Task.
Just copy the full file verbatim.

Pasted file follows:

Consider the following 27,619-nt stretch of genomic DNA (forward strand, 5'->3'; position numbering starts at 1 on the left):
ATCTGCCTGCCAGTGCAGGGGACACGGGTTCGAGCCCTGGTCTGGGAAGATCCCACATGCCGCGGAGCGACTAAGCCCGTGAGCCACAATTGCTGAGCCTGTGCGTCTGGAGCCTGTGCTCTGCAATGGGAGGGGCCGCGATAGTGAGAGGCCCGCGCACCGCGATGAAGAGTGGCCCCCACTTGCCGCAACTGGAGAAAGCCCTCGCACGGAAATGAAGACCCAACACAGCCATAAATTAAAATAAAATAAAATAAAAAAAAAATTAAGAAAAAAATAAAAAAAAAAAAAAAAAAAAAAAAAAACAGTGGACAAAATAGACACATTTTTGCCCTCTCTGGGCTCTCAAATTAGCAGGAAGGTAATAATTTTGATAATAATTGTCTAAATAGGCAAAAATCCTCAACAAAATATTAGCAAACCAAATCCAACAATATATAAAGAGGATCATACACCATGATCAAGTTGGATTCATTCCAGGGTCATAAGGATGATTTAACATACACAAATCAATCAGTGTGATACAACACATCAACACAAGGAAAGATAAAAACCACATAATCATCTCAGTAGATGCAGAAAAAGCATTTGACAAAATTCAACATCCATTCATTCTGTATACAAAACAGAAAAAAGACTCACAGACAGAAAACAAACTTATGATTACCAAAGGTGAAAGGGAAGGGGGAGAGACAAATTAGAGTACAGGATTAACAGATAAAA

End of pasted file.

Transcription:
Consider the following 27,619-nt stretch of genomic DNA (forward strand, 5'->3'; position numbering starts at 1 on the left):
ATCTGCCTGCCAGTGCAGGGGACACGGGTTCGAGCCCTGGTCTGGGAAGATCCCACATGCCGCGGAGCGACTAAGCCCGTGAGCCACAATTGCTGAGCCTGTGCGTCTGGAGCCTGTGCTCTGCAATGGGAGGGGCCGCGATAGTGAGAGGCCCGCGCACCGCGATGAAGAGTGGCCCCCACTTGCCGCAACTGGAGAAAGCCCTCGCACGGAAATGAAGACCCAACACAGCCATAAATTAAAATAAAATAAAATAAAAAAAAAATTAAGAAAAAAATAAAAAAAAAAAAAAAAAAAAAAAAAAACAGTGGACAAAATAGACACATTTTTGCCCTCTCTGGGCTCTCAAATTAGCAGGAAGGTAATAATTTTGATAATAATTGTCTAAATAGGCAAAAATCCTCAACAAAATATTAGCAAACCAAATCCAACAATATATAAAGAGGATCATACACCATGATCAAGTTGGATTCATTCCAGGGTCATAAGGATGATTTAACATACACAAATCAATCAGTGTGATACAACACATCAACACAAGGAAAGATAAAAACCACATAATCATCTCAGTAGATGCAGAAAAAGCATTTGACAAAATTCAACATCCATTCATTCTGTATACAAAACAGAAAAAAGACTCACAGACAGAAAACAAACTTATGATTACCAAAGGTGAAAGGGAAGGGGGAGAGACAAATTAGAGTACAGGATTAACAGATAAAA